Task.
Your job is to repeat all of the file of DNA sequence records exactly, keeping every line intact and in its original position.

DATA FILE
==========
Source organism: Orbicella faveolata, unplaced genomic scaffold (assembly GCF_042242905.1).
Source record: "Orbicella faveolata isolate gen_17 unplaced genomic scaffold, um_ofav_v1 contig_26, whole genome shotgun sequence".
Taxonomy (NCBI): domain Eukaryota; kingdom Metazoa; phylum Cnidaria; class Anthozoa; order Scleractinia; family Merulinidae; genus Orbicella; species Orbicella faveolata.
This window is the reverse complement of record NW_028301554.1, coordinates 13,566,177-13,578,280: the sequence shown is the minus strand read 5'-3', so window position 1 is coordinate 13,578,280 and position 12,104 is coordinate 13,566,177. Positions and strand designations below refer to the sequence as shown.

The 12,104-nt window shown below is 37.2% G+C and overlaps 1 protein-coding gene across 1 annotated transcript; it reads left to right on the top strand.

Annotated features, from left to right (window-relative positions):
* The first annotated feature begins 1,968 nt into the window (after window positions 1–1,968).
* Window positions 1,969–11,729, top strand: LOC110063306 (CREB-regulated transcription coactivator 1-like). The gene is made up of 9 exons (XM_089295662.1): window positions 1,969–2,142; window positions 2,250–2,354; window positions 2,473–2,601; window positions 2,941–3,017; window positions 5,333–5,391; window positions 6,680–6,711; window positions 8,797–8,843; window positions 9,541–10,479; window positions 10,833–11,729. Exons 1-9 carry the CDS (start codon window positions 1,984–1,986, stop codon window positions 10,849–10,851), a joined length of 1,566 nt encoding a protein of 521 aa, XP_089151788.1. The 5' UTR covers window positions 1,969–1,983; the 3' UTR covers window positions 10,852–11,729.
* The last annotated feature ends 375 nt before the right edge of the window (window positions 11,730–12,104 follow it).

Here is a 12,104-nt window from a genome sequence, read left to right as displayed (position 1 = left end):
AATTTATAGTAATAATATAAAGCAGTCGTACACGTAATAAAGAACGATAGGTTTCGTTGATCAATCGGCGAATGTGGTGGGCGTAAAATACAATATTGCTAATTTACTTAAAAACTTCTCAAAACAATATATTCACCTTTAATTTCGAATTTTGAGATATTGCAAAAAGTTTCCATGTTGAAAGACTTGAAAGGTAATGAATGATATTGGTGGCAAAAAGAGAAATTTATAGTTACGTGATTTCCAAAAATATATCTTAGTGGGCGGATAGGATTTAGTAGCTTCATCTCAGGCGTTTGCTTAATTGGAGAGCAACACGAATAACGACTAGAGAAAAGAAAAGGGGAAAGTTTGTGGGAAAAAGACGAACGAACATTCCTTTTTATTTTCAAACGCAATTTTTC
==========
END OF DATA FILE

Source organism: Orbicella faveolata, unplaced genomic scaffold (assembly GCF_042242905.1).
Source record: "Orbicella faveolata isolate gen_17 unplaced genomic scaffold, um_ofav_v1 contig_26, whole genome shotgun sequence".
Taxonomy (NCBI): domain Eukaryota; kingdom Metazoa; phylum Cnidaria; class Anthozoa; order Scleractinia; family Merulinidae; genus Orbicella; species Orbicella faveolata.
This window is the reverse complement of record NW_028301554.1, coordinates 13,566,177-13,578,280: the sequence shown is the minus strand read 5'-3', so window position 1 is coordinate 13,578,280 and position 12,104 is coordinate 13,566,177. Positions and strand designations below refer to the sequence as shown.

The 12,104-nt window shown below is 37.2% G+C and overlaps 1 protein-coding gene across 1 annotated transcript; it reads left to right on the top strand.

Annotated features, from left to right (window-relative positions):
* The first annotated feature begins 1,968 nt into the window (after window positions 1–1,968).
* Window positions 1,969–11,729, top strand: LOC110063306 (CREB-regulated transcription coactivator 1-like). The gene is made up of 9 exons (XM_089295662.1): window positions 1,969–2,142; window positions 2,250–2,354; window positions 2,473–2,601; window positions 2,941–3,017; window positions 5,333–5,391; window positions 6,680–6,711; window positions 8,797–8,843; window positions 9,541–10,479; window positions 10,833–11,729. Exons 1-9 carry the CDS (start codon window positions 1,984–1,986, stop codon window positions 10,849–10,851), a joined length of 1,566 nt encoding a protein of 521 aa, XP_089151788.1. The 5' UTR covers window positions 1,969–1,983; the 3' UTR covers window positions 10,852–11,729.
* The last annotated feature ends 375 nt before the right edge of the window (window positions 11,730–12,104 follow it).

Here is a 12,104-nt window from a genome sequence, read left to right as displayed (position 1 = left end):
AATTTATAGTAATAATATAAAGCAGTCGTACACGTAATAAAGAACGATAGGTTTCGTTGATCAATCGGCGAATGTGGTGGGCGTAAAATACAATATTGCTAATTTACTTAAAAACTTCTCAAAACAATATATTCACCTTTAATTTCGAATTTTGAGATATTGCAAAAAGTTTCCATGTTGAAAGACTTGAAAGGTAATGAATGATATTGGTGGCAAAAAGAGAAATTTATAGTTACGTGATTTCCAAAAATATATCTTAGTGGGCGGATAGGATTTAGTAGCTTCATCTCAGGCGTTTGCTTAATTGGAGAGCAACACGAATAACGACTAGAGAAAAGAAAAGGGGAAAGTTTGTGGGAAAAAGACGAACGAACATTCCTTTTTATTTTCAAACGCAATTTTTC